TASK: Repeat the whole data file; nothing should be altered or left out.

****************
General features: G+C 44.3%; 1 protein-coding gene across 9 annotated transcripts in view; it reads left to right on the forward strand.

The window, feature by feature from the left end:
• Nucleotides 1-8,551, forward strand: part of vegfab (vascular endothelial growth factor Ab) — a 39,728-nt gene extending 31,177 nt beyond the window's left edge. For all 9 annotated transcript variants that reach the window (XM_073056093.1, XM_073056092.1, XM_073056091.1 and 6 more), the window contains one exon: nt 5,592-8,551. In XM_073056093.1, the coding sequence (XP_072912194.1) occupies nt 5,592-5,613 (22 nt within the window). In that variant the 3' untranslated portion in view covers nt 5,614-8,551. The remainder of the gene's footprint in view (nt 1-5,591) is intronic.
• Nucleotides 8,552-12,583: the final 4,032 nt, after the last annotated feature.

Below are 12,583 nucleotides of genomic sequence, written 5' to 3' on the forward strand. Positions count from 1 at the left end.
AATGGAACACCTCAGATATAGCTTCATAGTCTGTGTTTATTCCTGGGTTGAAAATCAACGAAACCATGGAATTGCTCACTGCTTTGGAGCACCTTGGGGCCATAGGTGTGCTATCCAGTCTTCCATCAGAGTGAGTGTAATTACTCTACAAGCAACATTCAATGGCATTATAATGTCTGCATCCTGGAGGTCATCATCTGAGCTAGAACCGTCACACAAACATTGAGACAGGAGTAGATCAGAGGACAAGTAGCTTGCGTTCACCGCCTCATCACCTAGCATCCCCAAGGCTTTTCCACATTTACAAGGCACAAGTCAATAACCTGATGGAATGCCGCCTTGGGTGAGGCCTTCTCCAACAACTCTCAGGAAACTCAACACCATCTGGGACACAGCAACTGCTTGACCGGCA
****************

General features: G+C 44.3%; 1 protein-coding gene across 9 annotated transcripts in view; it reads left to right on the forward strand.

The window, feature by feature from the left end:
• Nucleotides 1-8,551, forward strand: part of vegfab (vascular endothelial growth factor Ab) — a 39,728-nt gene extending 31,177 nt beyond the window's left edge. For all 9 annotated transcript variants that reach the window (XM_073056093.1, XM_073056092.1, XM_073056091.1 and 6 more), the window contains one exon: nt 5,592-8,551. In XM_073056093.1, the coding sequence (XP_072912194.1) occupies nt 5,592-5,613 (22 nt within the window). In that variant the 3' untranslated portion in view covers nt 5,614-8,551. The remainder of the gene's footprint in view (nt 1-5,591) is intronic.
• Nucleotides 8,552-12,583: the final 4,032 nt, after the last annotated feature.

Below are 12,583 nucleotides of genomic sequence, written 5' to 3' on the forward strand. Positions count from 1 at the left end.
AATGGAACACCTCAGATATAGCTTCATAGTCTGTGTTTATTCCTGGGTTGAAAATCAACGAAACCATGGAATTGCTCACTGCTTTGGAGCACCTTGGGGCCATAGGTGTGCTATCCAGTCTTCCATCAGAGTGAGTGTAATTACTCTACAAGCAACATTCAATGGCATTATAATGTCTGCATCCTGGAGGTCATCATCTGAGCTAGAACCGTCACACAAACATTGAGACAGGAGTAGATCAGAGGACAAGTAGCTTGCGTTCACCGCCTCATCACCTAGCATCCCCAAGGCTTTTCCACATTTACAAGGCACAAGTCAATAACCTGATGGAATGCCGCCTTGGGTGAGGCCTTCTCCAACAACTCTCAGGAAACTCAACACCATCTGGGACACAGCAACTGCTTGACCGGCA